In all, they dropped 40,000 pounds of bombs on Arab Jabour, in an area of mostly farmland, the U.S. military said in a statement.
Like Diyala, Arab Jabour has been plagued with ongoing violence, despite efforts to purge Al Qaeda. Some Awakening Councils — U.S.-backed security forces of former Sunni insurgents — have formed nearby, but none have achieved much success in the district on the outskirts of the capital.
Senior Sunni Arab insurgents may have fled the Diyala River valley this week just as U.S. troops were preparing to attack, but they left behind a deadly calling card.
A booby-trapped home exploded Wednesday, killing six American soldiers and injuring four others. The U.S. military also reported that three service members were killed by small-arms fire the day before. The two-day toll makes the latest effort to flush out the militant group Al Qaeda in Iraq the deadliest military operation in months.
The casualties came as about 4,000 U.S. and Iraqi troops descended Tuesday on Diyala province as part of a campaign to put new pressure on insurgents nationwide. Military officials believe many settled in the area north of Baghdad after being forced out of the capital and Anbar province in the west.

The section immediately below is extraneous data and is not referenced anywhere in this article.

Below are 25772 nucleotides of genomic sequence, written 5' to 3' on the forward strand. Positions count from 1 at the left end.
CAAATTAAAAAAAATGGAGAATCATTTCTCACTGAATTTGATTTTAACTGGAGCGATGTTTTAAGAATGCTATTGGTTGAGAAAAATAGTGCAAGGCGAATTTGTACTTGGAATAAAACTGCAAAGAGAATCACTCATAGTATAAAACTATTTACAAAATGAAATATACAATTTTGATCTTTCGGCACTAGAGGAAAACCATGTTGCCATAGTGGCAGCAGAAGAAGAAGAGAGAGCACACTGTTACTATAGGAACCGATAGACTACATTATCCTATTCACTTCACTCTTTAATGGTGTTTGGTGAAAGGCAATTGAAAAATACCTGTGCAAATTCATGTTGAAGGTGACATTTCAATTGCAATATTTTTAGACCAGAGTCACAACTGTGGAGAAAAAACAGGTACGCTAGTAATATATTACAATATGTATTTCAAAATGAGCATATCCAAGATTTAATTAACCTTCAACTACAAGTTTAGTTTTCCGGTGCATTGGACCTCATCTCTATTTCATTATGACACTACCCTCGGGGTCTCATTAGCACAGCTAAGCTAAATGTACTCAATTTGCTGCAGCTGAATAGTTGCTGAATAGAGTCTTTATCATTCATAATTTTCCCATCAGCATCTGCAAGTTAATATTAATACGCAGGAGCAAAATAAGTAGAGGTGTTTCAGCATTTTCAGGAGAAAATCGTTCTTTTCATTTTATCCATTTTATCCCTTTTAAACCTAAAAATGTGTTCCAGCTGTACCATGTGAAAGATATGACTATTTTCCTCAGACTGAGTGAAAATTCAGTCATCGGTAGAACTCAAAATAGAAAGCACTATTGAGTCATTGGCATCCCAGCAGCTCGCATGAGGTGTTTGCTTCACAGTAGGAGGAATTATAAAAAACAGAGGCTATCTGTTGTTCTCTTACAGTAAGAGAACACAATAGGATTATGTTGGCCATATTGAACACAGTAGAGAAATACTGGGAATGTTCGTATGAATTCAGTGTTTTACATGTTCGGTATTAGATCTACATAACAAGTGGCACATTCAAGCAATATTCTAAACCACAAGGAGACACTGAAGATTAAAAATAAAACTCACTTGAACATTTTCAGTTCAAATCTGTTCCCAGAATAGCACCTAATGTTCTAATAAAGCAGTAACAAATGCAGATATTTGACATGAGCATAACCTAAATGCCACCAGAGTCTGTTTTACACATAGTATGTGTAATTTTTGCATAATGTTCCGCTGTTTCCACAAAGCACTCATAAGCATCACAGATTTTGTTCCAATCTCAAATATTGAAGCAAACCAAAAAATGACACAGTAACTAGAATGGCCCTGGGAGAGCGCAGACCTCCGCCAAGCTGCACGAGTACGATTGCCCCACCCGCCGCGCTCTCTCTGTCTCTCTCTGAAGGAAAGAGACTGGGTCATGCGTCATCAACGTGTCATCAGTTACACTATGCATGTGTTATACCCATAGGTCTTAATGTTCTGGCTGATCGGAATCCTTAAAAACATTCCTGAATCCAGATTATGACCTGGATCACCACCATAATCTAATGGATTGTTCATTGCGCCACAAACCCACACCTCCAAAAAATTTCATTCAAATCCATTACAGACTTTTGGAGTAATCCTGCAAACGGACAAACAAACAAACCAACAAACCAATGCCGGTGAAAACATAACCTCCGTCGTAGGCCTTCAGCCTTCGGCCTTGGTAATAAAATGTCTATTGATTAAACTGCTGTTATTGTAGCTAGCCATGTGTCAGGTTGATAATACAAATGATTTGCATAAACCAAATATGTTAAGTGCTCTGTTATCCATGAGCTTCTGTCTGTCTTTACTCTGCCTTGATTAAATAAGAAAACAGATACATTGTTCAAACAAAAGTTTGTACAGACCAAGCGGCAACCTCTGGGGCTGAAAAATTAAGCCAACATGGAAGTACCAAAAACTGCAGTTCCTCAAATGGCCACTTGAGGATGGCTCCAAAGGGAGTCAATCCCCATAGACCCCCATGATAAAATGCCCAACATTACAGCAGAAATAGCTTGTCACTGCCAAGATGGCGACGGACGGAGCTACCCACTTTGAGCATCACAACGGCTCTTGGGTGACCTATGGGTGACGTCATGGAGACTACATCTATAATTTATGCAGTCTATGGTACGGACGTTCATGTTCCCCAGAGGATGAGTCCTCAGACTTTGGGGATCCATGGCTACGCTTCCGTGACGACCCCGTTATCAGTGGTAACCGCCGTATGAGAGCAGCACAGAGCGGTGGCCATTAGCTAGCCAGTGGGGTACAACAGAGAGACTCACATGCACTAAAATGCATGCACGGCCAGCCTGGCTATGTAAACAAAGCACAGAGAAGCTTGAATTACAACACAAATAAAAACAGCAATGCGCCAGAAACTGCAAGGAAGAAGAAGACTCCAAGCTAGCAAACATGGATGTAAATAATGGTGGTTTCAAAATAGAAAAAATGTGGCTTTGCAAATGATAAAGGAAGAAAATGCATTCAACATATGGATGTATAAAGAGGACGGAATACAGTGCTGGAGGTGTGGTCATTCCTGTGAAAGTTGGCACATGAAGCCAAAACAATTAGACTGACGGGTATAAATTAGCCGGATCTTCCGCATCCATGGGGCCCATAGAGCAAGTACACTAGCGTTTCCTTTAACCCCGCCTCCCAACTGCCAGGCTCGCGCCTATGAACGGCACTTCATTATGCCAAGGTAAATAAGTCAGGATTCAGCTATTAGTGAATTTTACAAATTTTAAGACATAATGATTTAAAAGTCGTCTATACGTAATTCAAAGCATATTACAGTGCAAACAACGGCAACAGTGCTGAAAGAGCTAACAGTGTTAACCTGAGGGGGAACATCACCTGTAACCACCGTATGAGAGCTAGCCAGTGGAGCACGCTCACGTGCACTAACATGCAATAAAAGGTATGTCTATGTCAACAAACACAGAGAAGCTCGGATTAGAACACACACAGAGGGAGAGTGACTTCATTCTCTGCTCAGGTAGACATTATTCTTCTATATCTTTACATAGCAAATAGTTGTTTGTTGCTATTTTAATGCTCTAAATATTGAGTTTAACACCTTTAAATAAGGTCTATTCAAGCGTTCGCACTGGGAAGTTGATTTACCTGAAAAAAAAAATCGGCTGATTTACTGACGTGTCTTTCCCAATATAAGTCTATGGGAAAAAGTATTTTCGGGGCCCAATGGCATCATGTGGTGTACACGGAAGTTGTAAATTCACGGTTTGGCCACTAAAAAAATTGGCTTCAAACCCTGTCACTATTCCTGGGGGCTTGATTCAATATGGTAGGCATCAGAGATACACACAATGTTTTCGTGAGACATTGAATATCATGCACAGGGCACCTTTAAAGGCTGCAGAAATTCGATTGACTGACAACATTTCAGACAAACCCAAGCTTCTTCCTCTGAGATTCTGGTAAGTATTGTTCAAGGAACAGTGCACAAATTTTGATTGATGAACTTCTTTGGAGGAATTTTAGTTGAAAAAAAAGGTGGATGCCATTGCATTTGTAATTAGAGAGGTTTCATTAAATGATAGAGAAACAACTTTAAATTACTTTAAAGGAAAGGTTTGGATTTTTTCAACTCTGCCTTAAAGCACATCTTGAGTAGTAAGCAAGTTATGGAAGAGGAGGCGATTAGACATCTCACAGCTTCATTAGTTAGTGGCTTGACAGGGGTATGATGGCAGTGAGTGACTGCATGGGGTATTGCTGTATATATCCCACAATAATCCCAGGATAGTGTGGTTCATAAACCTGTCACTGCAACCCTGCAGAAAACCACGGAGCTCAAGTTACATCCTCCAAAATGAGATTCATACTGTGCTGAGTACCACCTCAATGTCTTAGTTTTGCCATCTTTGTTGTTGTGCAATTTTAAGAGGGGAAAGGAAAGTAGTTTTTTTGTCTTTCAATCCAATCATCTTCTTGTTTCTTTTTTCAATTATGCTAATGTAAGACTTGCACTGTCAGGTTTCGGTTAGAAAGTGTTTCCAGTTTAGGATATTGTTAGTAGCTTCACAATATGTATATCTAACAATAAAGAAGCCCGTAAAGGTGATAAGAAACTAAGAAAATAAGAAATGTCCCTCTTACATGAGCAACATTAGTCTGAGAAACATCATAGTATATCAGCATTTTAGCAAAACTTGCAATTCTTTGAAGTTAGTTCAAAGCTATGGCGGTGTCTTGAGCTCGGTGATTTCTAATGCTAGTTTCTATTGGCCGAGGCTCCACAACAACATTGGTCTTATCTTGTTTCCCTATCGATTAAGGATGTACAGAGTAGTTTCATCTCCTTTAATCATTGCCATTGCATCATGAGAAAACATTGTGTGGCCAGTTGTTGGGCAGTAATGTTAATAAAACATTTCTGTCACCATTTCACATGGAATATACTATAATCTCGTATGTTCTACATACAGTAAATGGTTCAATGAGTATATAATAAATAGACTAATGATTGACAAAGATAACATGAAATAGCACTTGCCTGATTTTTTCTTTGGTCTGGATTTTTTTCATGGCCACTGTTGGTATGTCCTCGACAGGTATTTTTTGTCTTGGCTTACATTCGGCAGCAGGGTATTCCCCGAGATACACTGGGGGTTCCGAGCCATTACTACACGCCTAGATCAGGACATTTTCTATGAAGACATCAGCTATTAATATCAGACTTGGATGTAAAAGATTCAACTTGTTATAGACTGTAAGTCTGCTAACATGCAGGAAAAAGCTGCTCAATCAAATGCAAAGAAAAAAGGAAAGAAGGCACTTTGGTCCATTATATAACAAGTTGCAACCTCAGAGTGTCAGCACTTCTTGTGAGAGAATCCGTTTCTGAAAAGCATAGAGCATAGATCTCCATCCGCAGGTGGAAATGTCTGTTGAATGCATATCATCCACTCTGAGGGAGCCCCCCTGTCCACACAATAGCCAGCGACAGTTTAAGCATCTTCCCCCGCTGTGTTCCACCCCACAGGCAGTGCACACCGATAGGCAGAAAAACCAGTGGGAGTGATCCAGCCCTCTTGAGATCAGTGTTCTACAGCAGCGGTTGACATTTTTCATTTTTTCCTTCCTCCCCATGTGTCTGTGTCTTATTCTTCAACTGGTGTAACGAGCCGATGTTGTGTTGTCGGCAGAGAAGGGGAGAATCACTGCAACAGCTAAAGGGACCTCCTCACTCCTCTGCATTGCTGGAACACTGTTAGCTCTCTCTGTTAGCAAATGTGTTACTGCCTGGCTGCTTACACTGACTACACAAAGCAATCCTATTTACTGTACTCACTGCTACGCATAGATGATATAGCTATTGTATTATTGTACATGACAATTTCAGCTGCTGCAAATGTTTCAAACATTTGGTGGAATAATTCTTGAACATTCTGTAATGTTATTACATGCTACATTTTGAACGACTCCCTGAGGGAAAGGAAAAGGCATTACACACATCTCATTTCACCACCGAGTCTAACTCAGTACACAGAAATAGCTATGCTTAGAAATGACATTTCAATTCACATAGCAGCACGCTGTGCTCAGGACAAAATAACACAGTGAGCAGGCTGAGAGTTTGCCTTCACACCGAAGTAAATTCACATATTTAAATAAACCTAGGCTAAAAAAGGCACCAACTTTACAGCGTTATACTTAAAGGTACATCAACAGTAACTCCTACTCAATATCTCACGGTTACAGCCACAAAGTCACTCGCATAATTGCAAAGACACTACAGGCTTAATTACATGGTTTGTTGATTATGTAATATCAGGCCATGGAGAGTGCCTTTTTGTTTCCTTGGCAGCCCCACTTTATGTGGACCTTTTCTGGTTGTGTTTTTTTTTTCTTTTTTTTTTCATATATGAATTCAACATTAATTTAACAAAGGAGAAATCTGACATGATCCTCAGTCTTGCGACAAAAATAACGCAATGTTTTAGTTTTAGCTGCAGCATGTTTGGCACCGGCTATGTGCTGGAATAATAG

At least 3,921 U.S. troops have been killed since the March 2003 invasion of Iraq, according to the independent website icasualties.org. The last time six American troops were killed in a single hostile incident was in late May, in a roadside bombing in the Diyala community of Abu Sayda.
The Diyala region accounts for more than 40% of attacks nationwide. Intelligence reports estimated that 50 to 60 senior insurgent leaders had been holed up northwest of Muqdadiya, but by the time the offensive began, they had fled -- in keeping with a long-standing pattern.
As U.S. forces continue to press into areas where they have not regularly patrolled, they have been at greater risk of encountering homes rigged with large amounts of explosives, officials said.
The military offered no details about Wednesday's deadly attack, nor did it release the names of the dead soldiers, pending notification of their families.
"We are looking really closely at the tactic," said Edward Loomis, a spokesman for the Pentagon's Joint Improvised Explosive Device Defeat Organization. "We will continue to do everything we can to lower the risk of these events occurring. We are going to look really hard at this one."